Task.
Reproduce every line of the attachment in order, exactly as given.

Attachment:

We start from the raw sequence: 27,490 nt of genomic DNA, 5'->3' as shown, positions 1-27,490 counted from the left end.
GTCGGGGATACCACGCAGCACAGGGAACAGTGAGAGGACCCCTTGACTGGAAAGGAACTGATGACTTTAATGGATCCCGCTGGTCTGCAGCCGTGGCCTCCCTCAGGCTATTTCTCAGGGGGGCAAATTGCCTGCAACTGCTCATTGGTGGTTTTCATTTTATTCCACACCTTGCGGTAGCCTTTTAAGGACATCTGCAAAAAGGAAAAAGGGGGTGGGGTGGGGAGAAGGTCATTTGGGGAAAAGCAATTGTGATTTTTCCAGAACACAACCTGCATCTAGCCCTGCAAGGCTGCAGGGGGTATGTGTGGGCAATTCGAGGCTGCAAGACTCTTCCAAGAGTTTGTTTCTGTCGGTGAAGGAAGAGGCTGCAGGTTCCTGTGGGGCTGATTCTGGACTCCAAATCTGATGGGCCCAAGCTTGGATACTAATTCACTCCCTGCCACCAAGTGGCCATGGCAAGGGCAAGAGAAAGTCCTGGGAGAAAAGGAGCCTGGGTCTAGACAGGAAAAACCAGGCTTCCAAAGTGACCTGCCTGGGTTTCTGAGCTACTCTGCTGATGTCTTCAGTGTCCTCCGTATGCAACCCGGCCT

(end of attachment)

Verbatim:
We start from the raw sequence: 27,490 nt of genomic DNA, 5'->3' as shown, positions 1-27,490 counted from the left end.
GTCGGGGATACCACGCAGCACAGGGAACAGTGAGAGGACCCCTTGACTGGAAAGGAACTGATGACTTTAATGGATCCCGCTGGTCTGCAGCCGTGGCCTCCCTCAGGCTATTTCTCAGGGGGGCAAATTGCCTGCAACTGCTCATTGGTGGTTTTCATTTTATTCCACACCTTGCGGTAGCCTTTTAAGGACATCTGCAAAAAGGAAAAAGGGGGTGGGGTGGGGAGAAGGTCATTTGGGGAAAAGCAATTGTGATTTTTCCAGAACACAACCTGCATCTAGCCCTGCAAGGCTGCAGGGGGTATGTGTGGGCAATTCGAGGCTGCAAGACTCTTCCAAGAGTTTGTTTCTGTCGGTGAAGGAAGAGGCTGCAGGTTCCTGTGGGGCTGATTCTGGACTCCAAATCTGATGGGCCCAAGCTTGGATACTAATTCACTCCCTGCCACCAAGTGGCCATGGCAAGGGCAAGAGAAAGTCCTGGGAGAAAAGGAGCCTGGGTCTAGACAGGAAAAACCAGGCTTCCAAAGTGACCTGCCTGGGTTTCTGAGCTACTCTGCTGATGTCTTCAGTGTCCTCCGTATGCAACCCGGCCT